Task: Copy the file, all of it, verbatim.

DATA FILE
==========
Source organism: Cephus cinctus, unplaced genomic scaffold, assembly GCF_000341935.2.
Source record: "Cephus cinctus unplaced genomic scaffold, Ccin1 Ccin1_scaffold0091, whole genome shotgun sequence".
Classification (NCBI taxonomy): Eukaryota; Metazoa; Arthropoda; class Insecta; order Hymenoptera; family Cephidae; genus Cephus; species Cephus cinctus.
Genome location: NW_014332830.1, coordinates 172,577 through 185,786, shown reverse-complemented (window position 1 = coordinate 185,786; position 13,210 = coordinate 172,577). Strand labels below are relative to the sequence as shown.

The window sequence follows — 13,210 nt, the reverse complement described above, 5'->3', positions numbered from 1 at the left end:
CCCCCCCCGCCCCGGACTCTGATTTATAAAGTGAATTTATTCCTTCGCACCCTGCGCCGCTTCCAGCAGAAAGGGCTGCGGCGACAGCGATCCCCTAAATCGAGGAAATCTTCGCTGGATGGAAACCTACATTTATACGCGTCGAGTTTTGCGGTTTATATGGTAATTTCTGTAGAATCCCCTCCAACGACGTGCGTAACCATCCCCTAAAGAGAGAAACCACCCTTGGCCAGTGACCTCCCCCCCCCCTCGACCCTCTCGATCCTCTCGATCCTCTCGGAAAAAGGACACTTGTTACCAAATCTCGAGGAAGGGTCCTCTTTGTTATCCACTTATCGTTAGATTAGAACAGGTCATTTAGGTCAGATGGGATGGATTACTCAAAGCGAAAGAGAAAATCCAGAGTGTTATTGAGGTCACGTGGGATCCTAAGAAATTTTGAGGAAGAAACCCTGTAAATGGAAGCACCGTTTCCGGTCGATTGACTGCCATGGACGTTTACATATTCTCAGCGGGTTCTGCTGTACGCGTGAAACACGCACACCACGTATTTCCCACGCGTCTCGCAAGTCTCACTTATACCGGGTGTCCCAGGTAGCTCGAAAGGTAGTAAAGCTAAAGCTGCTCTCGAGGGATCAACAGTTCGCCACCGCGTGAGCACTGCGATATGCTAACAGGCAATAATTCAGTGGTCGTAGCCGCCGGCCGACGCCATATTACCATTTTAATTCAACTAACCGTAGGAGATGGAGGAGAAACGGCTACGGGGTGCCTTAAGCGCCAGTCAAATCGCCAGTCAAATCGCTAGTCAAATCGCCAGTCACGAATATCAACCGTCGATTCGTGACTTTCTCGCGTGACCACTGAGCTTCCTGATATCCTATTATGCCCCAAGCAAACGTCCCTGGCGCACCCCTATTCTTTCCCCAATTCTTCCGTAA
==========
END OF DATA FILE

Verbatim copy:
Source organism: Cephus cinctus, unplaced genomic scaffold, assembly GCF_000341935.2.
Source record: "Cephus cinctus unplaced genomic scaffold, Ccin1 Ccin1_scaffold0091, whole genome shotgun sequence".
Classification (NCBI taxonomy): Eukaryota; Metazoa; Arthropoda; class Insecta; order Hymenoptera; family Cephidae; genus Cephus; species Cephus cinctus.
Genome location: NW_014332830.1, coordinates 172,577 through 185,786, shown reverse-complemented (window position 1 = coordinate 185,786; position 13,210 = coordinate 172,577). Strand labels below are relative to the sequence as shown.

The window sequence follows — 13,210 nt, the reverse complement described above, 5'->3', positions numbered from 1 at the left end:
CCCCCCCCGCCCCGGACTCTGATTTATAAAGTGAATTTATTCCTTCGCACCCTGCGCCGCTTCCAGCAGAAAGGGCTGCGGCGACAGCGATCCCCTAAATCGAGGAAATCTTCGCTGGATGGAAACCTACATTTATACGCGTCGAGTTTTGCGGTTTATATGGTAATTTCTGTAGAATCCCCTCCAACGACGTGCGTAACCATCCCCTAAAGAGAGAAACCACCCTTGGCCAGTGACCTCCCCCCCCCCTCGACCCTCTCGATCCTCTCGATCCTCTCGGAAAAAGGACACTTGTTACCAAATCTCGAGGAAGGGTCCTCTTTGTTATCCACTTATCGTTAGATTAGAACAGGTCATTTAGGTCAGATGGGATGGATTACTCAAAGCGAAAGAGAAAATCCAGAGTGTTATTGAGGTCACGTGGGATCCTAAGAAATTTTGAGGAAGAAACCCTGTAAATGGAAGCACCGTTTCCGGTCGATTGACTGCCATGGACGTTTACATATTCTCAGCGGGTTCTGCTGTACGCGTGAAACACGCACACCACGTATTTCCCACGCGTCTCGCAAGTCTCACTTATACCGGGTGTCCCAGGTAGCTCGAAAGGTAGTAAAGCTAAAGCTGCTCTCGAGGGATCAACAGTTCGCCACCGCGTGAGCACTGCGATATGCTAACAGGCAATAATTCAGTGGTCGTAGCCGCCGGCCGACGCCATATTACCATTTTAATTCAACTAACCGTAGGAGATGGAGGAGAAACGGCTACGGGGTGCCTTAAGCGCCAGTCAAATCGCCAGTCAAATCGCTAGTCAAATCGCCAGTCACGAATATCAACCGTCGATTCGTGACTTTCTCGCGTGACCACTGAGCTTCCTGATATCCTATTATGCCCCAAGCAAACGTCCCTGGCGCACCCCTATTCTTTCCCCAATTCTTCCGTAA